After a decade of work, Wyden seizes the opening to advance climate change finance

The moment for US Senator Ron Wyden has come after a decade of politics and patience, seasoned with science.

The US Senate on a Sunday afternoon in early August passed what has been described as the nation’s biggest investment in energy efficiency.

Wyden had been nursing his Clean Energy Act for America for years and now it was the law, part of the massive Inflation Reduction Act.

As he left the Senate on August 7, one of the first to congratulate him on the achievement was President Joe Biden, who reached Wyden on his cellphone.

“He was so kind, so grateful,” Wyden said in a recent interview. “He knows the real key in the Senate is persistence, being upfront with people and getting the facts.”

Energy legislation relies primarily on tax credits for businesses and consumers who invest in everything from factory upgrades to appliance upgrades.

“This is the biggest climate change investment in American history,” Wyden said.

“Nobody knows what the carbon reducers will be in 10 years.”

–US Senator Ron Wyden

The path of passage shows how the internal mechanics of Congress, and in particular the Senate, can still result in action. Most public attention in the modern era focuses on the bitter divisions between Democrats and Republicans in the Senate and House.

But it was Democrats who condemned early work on climate change legislation.

The Senate sits on legislation

In 2009, the House passed the American Clean Energy and Security Act, considered the primary climate legislation. But the bill went to the Senate and died of neglect.

Wyden, who began serving in the Senate in 1996, said the legislation hit conservative and moderate senators as too punitive — “too heavy of a hand.”

From his seat on the Senate Energy and Natural Resources Committee, Wyden believed that the only chance for meaningful energy legislation was to “drop the sticks and pound people.”

Wyden said it was going to take a new political coalition to push for climate change legislation. This required building on respected climate and energy science. But it also required moving away from a focus on a specific technology, which in the past meant that some industries were favored by federal benefits and others weren’t.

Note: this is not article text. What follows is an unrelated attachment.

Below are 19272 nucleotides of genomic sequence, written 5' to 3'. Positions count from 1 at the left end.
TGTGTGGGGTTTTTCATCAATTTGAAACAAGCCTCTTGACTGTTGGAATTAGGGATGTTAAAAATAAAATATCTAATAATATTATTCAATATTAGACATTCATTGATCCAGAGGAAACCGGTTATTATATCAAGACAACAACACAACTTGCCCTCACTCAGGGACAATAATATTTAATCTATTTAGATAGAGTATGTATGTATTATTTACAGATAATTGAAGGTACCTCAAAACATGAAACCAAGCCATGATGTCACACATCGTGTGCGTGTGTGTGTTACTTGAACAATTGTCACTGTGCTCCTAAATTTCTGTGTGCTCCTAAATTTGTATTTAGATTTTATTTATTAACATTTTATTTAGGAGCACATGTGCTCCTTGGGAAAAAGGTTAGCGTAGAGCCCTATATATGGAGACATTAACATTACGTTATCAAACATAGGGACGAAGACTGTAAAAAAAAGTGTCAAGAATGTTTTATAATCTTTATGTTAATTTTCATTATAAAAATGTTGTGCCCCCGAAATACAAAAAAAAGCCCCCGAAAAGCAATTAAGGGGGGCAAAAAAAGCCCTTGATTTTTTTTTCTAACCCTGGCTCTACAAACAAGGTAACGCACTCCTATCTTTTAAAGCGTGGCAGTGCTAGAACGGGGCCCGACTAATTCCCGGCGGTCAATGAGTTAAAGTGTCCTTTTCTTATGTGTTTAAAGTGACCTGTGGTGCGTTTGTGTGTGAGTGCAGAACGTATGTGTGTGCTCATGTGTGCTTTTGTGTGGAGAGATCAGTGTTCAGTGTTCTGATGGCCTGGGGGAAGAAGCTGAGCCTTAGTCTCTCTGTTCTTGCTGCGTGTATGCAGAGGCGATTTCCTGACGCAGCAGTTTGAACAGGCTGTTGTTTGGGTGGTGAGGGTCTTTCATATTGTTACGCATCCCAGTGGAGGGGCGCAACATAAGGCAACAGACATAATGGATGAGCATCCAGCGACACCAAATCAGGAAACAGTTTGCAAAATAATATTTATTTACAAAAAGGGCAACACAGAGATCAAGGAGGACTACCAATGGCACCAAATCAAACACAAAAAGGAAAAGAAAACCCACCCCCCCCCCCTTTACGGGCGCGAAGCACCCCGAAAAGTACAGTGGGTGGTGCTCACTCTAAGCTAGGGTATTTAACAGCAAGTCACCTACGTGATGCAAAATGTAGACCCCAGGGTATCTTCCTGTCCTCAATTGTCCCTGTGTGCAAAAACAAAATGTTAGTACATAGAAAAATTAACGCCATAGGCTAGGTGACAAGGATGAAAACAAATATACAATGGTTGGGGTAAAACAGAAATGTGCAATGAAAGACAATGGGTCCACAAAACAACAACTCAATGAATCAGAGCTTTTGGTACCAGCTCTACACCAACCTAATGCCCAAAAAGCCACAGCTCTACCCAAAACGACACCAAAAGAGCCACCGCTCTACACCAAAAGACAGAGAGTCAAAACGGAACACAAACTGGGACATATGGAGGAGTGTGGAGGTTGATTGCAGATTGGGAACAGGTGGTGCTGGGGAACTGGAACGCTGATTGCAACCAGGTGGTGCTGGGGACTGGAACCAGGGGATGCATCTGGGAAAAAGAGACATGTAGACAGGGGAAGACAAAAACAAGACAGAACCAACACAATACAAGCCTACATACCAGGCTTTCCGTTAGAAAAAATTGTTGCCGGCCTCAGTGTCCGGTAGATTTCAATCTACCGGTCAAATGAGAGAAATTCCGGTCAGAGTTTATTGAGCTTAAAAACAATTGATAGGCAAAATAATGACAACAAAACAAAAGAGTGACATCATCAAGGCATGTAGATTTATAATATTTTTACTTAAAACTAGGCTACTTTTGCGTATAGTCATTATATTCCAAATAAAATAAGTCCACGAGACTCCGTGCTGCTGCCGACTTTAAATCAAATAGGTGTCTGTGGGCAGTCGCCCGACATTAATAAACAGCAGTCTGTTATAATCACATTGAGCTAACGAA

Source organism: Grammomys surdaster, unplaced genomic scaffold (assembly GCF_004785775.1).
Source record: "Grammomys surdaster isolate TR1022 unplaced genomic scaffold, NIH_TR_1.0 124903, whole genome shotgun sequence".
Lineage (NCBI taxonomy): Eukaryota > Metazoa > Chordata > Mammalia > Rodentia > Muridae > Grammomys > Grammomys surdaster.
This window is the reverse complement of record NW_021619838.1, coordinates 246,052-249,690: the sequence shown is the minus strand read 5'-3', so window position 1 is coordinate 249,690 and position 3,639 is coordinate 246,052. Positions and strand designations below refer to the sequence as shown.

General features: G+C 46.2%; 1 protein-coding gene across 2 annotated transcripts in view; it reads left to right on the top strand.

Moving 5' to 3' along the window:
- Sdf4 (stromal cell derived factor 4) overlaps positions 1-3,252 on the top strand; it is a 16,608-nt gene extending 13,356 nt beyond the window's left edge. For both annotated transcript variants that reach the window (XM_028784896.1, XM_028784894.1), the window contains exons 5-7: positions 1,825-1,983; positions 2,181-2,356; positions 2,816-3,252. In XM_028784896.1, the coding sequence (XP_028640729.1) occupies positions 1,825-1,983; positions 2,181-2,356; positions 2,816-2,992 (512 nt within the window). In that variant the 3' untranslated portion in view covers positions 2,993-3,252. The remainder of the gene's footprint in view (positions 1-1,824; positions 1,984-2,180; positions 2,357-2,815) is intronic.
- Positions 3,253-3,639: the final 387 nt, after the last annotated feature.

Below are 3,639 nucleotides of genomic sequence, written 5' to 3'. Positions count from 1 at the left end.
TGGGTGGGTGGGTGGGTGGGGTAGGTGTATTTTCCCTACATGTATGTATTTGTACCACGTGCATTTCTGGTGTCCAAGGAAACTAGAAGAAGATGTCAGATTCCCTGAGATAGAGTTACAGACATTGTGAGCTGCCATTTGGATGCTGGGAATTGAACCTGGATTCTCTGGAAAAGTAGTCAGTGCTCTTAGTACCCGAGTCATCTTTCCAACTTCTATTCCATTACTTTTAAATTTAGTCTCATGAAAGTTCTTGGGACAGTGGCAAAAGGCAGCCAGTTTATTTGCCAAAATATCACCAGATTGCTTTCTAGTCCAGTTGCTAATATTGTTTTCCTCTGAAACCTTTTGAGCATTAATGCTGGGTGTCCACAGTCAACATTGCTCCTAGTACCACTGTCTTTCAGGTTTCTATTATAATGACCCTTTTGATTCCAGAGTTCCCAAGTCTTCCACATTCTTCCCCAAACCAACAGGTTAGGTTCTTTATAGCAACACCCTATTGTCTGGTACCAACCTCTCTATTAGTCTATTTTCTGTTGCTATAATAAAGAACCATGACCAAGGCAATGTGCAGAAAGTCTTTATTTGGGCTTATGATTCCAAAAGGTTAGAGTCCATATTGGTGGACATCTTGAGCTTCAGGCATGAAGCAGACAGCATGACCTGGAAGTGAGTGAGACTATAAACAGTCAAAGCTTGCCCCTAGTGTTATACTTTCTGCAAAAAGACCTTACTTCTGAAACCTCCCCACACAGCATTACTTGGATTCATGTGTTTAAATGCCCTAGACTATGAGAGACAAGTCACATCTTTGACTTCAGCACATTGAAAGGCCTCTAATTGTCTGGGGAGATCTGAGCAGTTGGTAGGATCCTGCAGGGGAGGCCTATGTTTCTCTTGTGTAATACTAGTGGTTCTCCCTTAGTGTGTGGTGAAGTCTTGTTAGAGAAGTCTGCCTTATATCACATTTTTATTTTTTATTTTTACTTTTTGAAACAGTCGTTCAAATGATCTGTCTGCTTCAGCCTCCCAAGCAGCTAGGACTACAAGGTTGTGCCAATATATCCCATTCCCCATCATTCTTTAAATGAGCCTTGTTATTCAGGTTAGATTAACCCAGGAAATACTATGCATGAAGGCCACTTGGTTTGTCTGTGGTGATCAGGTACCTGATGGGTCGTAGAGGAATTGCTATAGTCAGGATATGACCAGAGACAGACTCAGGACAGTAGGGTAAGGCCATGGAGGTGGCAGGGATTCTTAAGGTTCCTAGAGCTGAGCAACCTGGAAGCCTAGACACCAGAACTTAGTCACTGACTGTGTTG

Instead, Wyden said, federal policy should be “technology-neutral.” The intention was to reward any business or consumer that reduced their carbon emissions. How they did it would be less important.

The notion appealed to Wyden because it supported invention.

Push the invention

“Nobody knows what the carbon reducers will be 10 years from now,” Wyden said.

In 2012, Wyden received an invitation from someone who, a decade later, would be crucial to the passage of the Clean Energy for America Act – Senator Joe Manchin, Democrat of West Virginia.

This culminated in a visit to coal mines, wind farms and hydroelectric power stations over a summer weekend.

Wyden provided a courtesy statement for Manchin’s post-tour press release.

“I haven’t seen anyone in West Virginia in the past two days who wanted to plunder and ravage their wonderful land, air and water,” Wyden said.

But the tour also gave Wyden time to discuss energy policy with Manchin.

“That’s when I started talking to him about how we’re trying to find a way to bring people together” on ways to reduce carbon emissions, Wyden said. “What do you think it’s going to take to break the ice here?”

A first try

In 2015, Wyden was ready and introduced the first draft of its Clean Energy for America Act. Progress stalled until the election of Biden, a supporter of climate change action. Wyden said he saw his chance when the Biden administration took hold in early 2021.

“In public service, if you work hard and prepare, keep your eyes open, look for an opportunity, you can be successful,” Wyden said.

With Democrats in control of the House and an evenly divided Senate, Wyden pushed forward climate change legislation.

“I said to my colleagues: ‘Now is the time.’ They accepted,” he said.

He said ‘more than a decade of sweat equity’ has paid off as the Senate Finance Committee he chairs held hearings on the bill and moved the bill forward. in May.

Opening to advance

“The American people know the climate crisis is an existential threat and strongly support bold action,” Wyden said in a statement after the vote.

The proposal was incorporated into the Inflation Reduction Act, which appeared to be on its way to being approved and signed into law by the Senate.

Then, “It looked like everything was going to fall apart. “We don’t give up,” I kept telling everyone. We will never have a better chance of doing so.

Manchin, a key vote for tied Senate Democrats, stunned his colleagues, telling them on July 14 that he could not support the broader package. Two weeks of negotiations by Senate leaders followed, and Manchin became a “yes” vote. The final vote included approximately 90% of the 2021 version of the Clean Energy for America Act.

“The Russian coast tour was not for the faint of heart,” Wyden said.

Contact the publisher Les Zaitz: [email protected]

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